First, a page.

The thief shut his eyes tight and clutched his cape, pulling it tight across his chest.
The urchin looked at him calmly and beckoned with one
‘Come farther into the forest. We need to speak without the gaze of Rapaz on us.’
In a twinkling he was gone.
The man, shaking all over, pushed himself up
and walked deeper into the trees, desperate to get away
desperate to stay.
‘I know now how Orpheus felt…’ he said to himself
clutching for even a thread of his bravado.
He sank against the trunk of a huge tree
venerable and moss striped.
The urchin spoke from over his shoulder, making the man start.
‘Surely you knew that would not end well. You are a man of some magic, true, but only its trickery. Charms and glass jewels and deceptive hands. But none of it real. Hers is. Did you really think to match wits with her?’
Shaking his head the thief answered, ‘I never believed. I thought I could ask a few questions, thought it would be an adventure. I never thought she…it…’ he faltered
‘Would be that? the Guardian finished for him.
He continued, ‘From you she has learned about the living stone, knows now that it exists, that it is moving in the world. There is only one place it will be called to. And she knows this as well.’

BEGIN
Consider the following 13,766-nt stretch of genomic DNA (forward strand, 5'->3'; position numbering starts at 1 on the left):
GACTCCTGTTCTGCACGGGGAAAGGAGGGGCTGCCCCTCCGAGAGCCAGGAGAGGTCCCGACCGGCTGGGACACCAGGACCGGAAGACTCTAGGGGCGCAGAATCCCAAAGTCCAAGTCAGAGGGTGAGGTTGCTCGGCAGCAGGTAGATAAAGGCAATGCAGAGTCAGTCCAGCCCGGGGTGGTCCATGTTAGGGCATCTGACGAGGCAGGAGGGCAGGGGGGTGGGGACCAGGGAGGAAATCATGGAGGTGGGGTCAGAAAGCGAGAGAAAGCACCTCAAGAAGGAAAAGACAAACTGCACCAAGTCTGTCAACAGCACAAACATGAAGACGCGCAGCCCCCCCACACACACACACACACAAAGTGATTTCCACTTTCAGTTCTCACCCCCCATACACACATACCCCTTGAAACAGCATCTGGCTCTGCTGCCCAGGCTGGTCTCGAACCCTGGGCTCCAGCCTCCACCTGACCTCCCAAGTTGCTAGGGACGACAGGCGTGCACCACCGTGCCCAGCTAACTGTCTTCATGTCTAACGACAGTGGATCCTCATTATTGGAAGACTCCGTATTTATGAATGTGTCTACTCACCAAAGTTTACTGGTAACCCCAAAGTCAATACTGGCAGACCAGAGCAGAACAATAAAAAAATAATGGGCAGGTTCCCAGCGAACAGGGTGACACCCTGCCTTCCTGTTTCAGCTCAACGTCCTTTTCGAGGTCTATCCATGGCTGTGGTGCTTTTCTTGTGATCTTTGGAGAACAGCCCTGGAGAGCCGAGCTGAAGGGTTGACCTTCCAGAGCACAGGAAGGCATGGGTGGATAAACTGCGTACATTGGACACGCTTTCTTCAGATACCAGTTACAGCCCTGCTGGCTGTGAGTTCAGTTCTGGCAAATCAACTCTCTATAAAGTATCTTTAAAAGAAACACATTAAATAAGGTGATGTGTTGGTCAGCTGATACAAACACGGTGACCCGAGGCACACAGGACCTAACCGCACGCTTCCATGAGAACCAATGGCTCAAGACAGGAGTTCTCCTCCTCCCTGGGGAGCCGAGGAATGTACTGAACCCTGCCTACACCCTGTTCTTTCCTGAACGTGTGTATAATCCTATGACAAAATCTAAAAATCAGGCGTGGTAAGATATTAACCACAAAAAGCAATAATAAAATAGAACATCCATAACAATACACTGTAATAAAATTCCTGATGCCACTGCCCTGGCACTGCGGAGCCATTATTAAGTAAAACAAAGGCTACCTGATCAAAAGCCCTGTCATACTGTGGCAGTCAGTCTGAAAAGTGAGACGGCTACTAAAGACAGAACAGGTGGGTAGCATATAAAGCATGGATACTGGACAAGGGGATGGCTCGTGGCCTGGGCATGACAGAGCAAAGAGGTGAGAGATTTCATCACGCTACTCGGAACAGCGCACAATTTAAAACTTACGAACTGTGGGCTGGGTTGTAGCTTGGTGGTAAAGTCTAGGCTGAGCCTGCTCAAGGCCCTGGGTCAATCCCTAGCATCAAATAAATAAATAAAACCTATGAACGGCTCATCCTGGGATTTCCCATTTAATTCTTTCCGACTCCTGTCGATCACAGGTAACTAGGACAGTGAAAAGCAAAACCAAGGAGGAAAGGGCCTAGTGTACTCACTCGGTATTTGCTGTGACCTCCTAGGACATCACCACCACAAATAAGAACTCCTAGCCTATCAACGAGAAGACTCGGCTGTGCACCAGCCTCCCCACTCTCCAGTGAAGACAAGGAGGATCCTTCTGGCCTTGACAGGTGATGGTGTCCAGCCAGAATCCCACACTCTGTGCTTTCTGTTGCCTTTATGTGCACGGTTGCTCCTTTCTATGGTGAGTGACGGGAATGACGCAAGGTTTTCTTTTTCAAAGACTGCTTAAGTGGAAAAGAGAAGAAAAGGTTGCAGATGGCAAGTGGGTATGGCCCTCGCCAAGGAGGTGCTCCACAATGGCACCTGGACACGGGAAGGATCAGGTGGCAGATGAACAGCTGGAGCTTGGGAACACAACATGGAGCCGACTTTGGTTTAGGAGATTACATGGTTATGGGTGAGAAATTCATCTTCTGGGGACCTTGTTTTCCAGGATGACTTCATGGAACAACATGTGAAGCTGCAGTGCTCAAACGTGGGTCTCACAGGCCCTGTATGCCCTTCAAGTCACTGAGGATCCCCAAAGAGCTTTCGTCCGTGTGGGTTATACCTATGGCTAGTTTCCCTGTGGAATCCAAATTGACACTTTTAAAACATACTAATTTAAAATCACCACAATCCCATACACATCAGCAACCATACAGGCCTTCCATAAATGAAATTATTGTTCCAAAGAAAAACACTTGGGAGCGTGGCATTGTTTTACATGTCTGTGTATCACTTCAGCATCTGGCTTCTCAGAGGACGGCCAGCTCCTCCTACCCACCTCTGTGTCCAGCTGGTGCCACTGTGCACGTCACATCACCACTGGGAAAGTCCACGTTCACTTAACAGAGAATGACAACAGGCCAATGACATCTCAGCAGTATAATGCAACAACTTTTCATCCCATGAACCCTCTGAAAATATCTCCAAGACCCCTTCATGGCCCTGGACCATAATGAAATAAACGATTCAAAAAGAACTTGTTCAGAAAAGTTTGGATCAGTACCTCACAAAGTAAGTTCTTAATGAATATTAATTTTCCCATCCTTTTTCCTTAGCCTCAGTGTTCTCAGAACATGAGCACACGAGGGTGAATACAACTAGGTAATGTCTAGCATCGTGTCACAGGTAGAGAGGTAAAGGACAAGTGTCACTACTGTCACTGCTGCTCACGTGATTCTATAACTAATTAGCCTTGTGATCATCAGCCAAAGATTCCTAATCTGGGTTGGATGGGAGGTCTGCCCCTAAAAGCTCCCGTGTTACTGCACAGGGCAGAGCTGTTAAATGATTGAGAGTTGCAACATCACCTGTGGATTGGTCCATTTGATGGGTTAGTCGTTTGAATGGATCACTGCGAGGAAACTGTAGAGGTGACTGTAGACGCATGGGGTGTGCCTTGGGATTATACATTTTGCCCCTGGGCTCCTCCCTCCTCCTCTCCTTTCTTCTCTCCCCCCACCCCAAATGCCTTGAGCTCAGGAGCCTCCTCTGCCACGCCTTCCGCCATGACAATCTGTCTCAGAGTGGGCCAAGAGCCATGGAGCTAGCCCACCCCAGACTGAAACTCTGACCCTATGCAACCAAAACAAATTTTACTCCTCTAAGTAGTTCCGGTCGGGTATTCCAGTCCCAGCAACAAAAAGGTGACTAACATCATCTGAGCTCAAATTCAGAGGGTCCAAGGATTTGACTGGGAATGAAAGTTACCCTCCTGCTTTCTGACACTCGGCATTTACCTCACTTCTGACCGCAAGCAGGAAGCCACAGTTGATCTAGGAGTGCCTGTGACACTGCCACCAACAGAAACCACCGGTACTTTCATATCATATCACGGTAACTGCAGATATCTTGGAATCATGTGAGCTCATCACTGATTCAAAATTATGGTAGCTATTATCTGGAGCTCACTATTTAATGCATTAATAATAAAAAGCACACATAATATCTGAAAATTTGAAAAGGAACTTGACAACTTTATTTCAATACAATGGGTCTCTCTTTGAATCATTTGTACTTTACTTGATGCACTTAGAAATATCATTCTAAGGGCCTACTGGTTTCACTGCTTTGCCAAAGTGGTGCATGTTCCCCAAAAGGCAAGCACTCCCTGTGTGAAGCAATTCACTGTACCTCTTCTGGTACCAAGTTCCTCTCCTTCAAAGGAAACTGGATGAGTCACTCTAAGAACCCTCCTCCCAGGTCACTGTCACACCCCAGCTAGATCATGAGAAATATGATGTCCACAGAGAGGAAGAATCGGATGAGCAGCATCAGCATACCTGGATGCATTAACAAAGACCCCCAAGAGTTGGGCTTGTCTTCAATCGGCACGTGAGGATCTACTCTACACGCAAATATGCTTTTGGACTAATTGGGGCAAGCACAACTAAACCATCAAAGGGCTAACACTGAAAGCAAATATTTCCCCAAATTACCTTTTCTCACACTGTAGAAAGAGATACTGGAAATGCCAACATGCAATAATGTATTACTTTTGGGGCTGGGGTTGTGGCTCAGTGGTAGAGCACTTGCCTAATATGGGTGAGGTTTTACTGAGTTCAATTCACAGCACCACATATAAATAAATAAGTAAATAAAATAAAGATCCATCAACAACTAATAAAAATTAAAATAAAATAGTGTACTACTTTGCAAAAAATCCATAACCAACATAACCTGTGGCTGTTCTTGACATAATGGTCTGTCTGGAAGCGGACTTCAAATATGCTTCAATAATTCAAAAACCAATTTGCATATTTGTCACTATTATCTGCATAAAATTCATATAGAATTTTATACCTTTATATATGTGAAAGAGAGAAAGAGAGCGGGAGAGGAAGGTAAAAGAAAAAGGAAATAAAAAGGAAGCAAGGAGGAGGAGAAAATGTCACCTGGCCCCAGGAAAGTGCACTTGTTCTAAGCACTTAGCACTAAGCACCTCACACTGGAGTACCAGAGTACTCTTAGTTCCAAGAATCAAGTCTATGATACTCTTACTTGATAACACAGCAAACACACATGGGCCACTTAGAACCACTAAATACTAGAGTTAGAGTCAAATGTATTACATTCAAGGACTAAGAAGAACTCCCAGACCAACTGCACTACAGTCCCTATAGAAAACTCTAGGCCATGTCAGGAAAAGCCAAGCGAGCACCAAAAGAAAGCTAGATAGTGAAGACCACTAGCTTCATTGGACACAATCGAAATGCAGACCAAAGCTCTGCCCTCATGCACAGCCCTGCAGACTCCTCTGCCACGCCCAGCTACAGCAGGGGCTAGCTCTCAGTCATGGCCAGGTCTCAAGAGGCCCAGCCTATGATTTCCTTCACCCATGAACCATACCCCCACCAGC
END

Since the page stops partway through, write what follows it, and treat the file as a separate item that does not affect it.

‘But,’ the thief objected, ‘I never told her anything. I don’t know anything except for old rumors, some old songs. Fairytales..’
The urchin snorted. ‘She pulled it from you as easily as drawing a breath. Now you must get to the stone and the Guard before she does. They must be warned, there is more at stake here than you could possibly imagine.’
The man considered this, turning it over in his mind, looking for something he could turn to his advantage, ‘But you said she can’t pass the stones.’ he said, straightening his clothes and patting his numerous pockets.
‘She shouldn’t have been able to… unless she had a key. What did you give her?’
The thief stared. ‘I?’ he asked in disbelief. ‘You saw what she did, I gave her nothing. I have no magical keys. The only ones I have are here’, he said drawing a ring of jingling metal from his coat. ‘See? Nothing powerful.’
The guardian of the forest gazed sadly at the man. ‘Rapaz has no need of your door or shed key. You are thinking too literally, too human. For what is a key after all, but merely a way to open? What did she take from you?’
The man examined all his pockets and hiding places. Breathing a sigh of relief he said, ‘There is nothing of any importance missing. Only a whistle. Not even a musical one, just for calling a raven. And what harm could she do with that?’
‘A raven?’ the little being wailed. ‘What harm? Ravens are the keepers of thought and memory. They traverse across worlds, between the material and the spirit.They can take her anywhere she wants, they alone will know the way. You must go and go now. Hope dwindles with every moment.’
‘But how will I…’ the thief sputtered.
‘You will know, the urchin pulled and pushed the man determinedly with his wiry arms.
‘Trust in the forest. You will know…’